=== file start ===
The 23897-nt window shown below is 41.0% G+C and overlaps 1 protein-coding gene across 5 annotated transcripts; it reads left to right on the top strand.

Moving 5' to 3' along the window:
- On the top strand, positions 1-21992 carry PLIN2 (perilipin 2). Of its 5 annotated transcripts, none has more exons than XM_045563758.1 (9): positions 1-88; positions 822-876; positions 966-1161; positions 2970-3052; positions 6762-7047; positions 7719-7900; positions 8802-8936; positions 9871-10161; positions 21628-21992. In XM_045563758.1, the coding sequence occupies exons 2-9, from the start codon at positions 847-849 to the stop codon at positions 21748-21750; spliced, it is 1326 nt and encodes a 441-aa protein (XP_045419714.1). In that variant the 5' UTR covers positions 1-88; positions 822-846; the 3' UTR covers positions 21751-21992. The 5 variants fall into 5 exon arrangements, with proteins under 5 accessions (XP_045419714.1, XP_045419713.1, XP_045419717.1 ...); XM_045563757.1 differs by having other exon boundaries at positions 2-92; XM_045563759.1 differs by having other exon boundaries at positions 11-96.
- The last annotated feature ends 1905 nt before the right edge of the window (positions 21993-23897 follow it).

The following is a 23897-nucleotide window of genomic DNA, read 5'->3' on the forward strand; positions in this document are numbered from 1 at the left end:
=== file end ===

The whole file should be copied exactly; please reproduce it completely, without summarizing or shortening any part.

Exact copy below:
The 23897-nt window shown below is 41.0% G+C and overlaps 1 protein-coding gene across 5 annotated transcripts; it reads left to right on the top strand.

Moving 5' to 3' along the window:
- On the top strand, positions 1-21992 carry PLIN2 (perilipin 2). Of its 5 annotated transcripts, none has more exons than XM_045563758.1 (9): positions 1-88; positions 822-876; positions 966-1161; positions 2970-3052; positions 6762-7047; positions 7719-7900; positions 8802-8936; positions 9871-10161; positions 21628-21992. In XM_045563758.1, the coding sequence occupies exons 2-9, from the start codon at positions 847-849 to the stop codon at positions 21748-21750; spliced, it is 1326 nt and encodes a 441-aa protein (XP_045419714.1). In that variant the 5' UTR covers positions 1-88; positions 822-846; the 3' UTR covers positions 21751-21992. The 5 variants fall into 5 exon arrangements, with proteins under 5 accessions (XP_045419714.1, XP_045419713.1, XP_045419717.1 ...); XM_045563757.1 differs by having other exon boundaries at positions 2-92; XM_045563759.1 differs by having other exon boundaries at positions 11-96.
- The last annotated feature ends 1905 nt before the right edge of the window (positions 21993-23897 follow it).

The following is a 23897-nucleotide window of genomic DNA, read 5'->3' on the forward strand; positions in this document are numbered from 1 at the left end: